When is it Effective to Focus on the Alliance? Analysis of a Within-Client Moderator

When is it Effective to Focus on the Alliance? Analysis of a Within-Client Moderator Contemporary studies on the working alliance seek to move forward from demonstrating an association between alliance and outcome to investigating how alliance can be used to maximize treatment outcome by identifying the clients for whom state-like changes in alliance predict symptomatic change (between-clients moderators). Yet, very little is known empirically on when state-like changes in alliance predict outcome for individual clients (within-client moderators). The present study, based on a sample of 327 clients, demonstrates that state-like changes in alliance at a given session have a significant effect on subsequent session outcome only in the case of higher life satisfaction in that session. This finding suggests that strengthening in the state-like component of the alliance has a greater effect on outcome when the client suffers less from poor life satisfaction. http://www.deepdyve.com/assets/images/DeepDyve-Logo-lg.png Cognitive Therapy and Research Springer Journals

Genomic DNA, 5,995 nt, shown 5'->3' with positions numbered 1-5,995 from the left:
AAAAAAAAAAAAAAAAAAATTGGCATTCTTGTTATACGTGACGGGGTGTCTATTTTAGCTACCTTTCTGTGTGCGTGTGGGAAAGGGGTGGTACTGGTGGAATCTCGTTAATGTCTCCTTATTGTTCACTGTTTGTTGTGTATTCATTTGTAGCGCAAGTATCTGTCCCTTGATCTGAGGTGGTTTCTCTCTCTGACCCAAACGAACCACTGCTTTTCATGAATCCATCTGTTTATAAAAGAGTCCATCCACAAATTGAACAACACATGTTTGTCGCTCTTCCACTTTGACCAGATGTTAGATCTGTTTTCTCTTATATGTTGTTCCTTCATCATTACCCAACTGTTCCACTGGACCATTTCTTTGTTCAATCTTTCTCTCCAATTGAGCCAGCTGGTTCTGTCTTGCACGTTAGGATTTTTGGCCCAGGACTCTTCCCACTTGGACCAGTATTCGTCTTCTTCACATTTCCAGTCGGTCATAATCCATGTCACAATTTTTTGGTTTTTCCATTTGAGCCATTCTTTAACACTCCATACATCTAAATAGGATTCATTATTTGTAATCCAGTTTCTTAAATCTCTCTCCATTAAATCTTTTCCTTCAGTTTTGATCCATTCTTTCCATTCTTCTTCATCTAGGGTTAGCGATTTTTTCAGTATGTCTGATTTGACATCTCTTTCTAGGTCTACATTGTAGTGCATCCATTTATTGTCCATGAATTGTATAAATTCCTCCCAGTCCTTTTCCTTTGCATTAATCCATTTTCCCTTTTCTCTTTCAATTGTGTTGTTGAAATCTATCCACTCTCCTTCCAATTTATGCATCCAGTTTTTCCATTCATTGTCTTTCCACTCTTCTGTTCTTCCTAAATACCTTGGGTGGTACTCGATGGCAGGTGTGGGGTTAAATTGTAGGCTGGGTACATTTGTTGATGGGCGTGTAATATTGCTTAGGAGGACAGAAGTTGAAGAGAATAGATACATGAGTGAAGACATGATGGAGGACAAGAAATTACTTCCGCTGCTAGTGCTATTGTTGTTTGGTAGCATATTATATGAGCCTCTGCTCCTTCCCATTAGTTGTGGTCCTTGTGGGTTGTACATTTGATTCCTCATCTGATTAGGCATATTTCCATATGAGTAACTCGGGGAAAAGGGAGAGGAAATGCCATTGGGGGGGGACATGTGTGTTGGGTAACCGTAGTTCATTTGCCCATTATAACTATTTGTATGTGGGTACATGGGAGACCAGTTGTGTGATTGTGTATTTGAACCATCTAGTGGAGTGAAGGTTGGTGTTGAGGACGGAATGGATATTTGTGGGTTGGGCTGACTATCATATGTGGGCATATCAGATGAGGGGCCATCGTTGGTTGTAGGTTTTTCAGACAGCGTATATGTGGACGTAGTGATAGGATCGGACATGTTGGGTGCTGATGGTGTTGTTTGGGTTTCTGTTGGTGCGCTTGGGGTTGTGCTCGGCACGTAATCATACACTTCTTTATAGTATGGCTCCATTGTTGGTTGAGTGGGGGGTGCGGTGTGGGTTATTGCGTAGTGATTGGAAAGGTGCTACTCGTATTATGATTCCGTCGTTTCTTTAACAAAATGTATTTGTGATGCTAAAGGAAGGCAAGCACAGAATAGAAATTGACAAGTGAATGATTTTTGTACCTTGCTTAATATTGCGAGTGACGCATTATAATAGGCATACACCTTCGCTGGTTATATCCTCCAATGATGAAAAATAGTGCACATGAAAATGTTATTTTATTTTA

When is it Effective to Focus on the Alliance? Analysis of a Within-Client Moderator

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Publisher
Springer US
Copyright
Copyright © 2017 by Springer Science+Business Media, LLC
Subject
Medicine & Public Health; Quality of Life Research; Clinical Psychology; Cognitive Psychology
ISSN
0147-5916
eISSN
1573-2819
D.O.I.
10.1007/s10608-017-9867-4
Publisher site
See Article on Publisher Site

Abstract

Contemporary studies on the working alliance seek to move forward from demonstrating an association between alliance and outcome to investigating how alliance can be used to maximize treatment outcome by identifying the clients for whom state-like changes in alliance predict symptomatic change (between-clients moderators). Yet, very little is known empirically on when state-like changes in alliance predict outcome for individual clients (within-client moderators). The present study, based on a sample of 327 clients, demonstrates that state-like changes in alliance at a given session have a significant effect on subsequent session outcome only in the case of higher life satisfaction in that session. This finding suggests that strengthening in the state-like component of the alliance has a greater effect on outcome when the client suffers less from poor life satisfaction.

Journal

Cognitive Therapy and ResearchSpringer Journals

Published: Aug 2, 2017

References

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